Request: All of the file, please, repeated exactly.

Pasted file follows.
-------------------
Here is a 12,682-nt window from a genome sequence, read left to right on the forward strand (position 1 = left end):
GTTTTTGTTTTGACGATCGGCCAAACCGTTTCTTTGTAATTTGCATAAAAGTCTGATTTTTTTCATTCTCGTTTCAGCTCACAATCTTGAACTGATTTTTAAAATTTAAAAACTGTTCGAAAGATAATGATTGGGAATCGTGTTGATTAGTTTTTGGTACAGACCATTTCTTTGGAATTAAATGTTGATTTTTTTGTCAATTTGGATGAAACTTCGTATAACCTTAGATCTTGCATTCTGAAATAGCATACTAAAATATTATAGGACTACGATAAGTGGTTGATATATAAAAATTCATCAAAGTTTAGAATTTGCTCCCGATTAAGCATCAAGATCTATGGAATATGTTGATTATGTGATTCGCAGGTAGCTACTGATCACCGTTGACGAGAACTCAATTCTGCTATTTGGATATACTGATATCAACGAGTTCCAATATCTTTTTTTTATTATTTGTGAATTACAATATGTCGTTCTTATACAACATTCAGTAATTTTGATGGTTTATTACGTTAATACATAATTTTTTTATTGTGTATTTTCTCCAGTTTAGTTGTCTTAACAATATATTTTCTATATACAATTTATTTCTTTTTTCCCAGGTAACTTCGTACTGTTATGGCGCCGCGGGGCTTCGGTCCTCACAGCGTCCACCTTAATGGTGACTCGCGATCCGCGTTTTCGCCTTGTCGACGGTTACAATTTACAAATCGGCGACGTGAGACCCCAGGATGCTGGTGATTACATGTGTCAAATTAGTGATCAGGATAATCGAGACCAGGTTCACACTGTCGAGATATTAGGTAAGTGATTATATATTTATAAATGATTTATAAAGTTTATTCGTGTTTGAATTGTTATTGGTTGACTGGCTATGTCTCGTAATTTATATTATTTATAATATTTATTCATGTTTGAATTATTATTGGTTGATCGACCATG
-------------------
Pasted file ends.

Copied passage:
Here is a 12,682-nt window from a genome sequence, read left to right on the forward strand (position 1 = left end):
GTTTTTGTTTTGACGATCGGCCAAACCGTTTCTTTGTAATTTGCATAAAAGTCTGATTTTTTTCATTCTCGTTTCAGCTCACAATCTTGAACTGATTTTTAAAATTTAAAAACTGTTCGAAAGATAATGATTGGGAATCGTGTTGATTAGTTTTTGGTACAGACCATTTCTTTGGAATTAAATGTTGATTTTTTTGTCAATTTGGATGAAACTTCGTATAACCTTAGATCTTGCATTCTGAAATAGCATACTAAAATATTATAGGACTACGATAAGTGGTTGATATATAAAAATTCATCAAAGTTTAGAATTTGCTCCCGATTAAGCATCAAGATCTATGGAATATGTTGATTATGTGATTCGCAGGTAGCTACTGATCACCGTTGACGAGAACTCAATTCTGCTATTTGGATATACTGATATCAACGAGTTCCAATATCTTTTTTTTATTATTTGTGAATTACAATATGTCGTTCTTATACAACATTCAGTAATTTTGATGGTTTATTACGTTAATACATAATTTTTTTATTGTGTATTTTCTCCAGTTTAGTTGTCTTAACAATATATTTTCTATATACAATTTATTTCTTTTTTCCCAGGTAACTTCGTACTGTTATGGCGCCGCGGGGCTTCGGTCCTCACAGCGTCCACCTTAATGGTGACTCGCGATCCGCGTTTTCGCCTTGTCGACGGTTACAATTTACAAATCGGCGACGTGAGACCCCAGGATGCTGGTGATTACATGTGTCAAATTAGTGATCAGGATAATCGAGACCAGGTTCACACTGTCGAGATATTAGGTAAGTGATTATATATTTATAAATGATTTATAAAGTTTATTCGTGTTTGAATTGTTATTGGTTGACTGGCTATGTCTCGTAATTTATATTATTTATAATATTTATTCATGTTTGAATTATTATTGGTTGATCGACCATG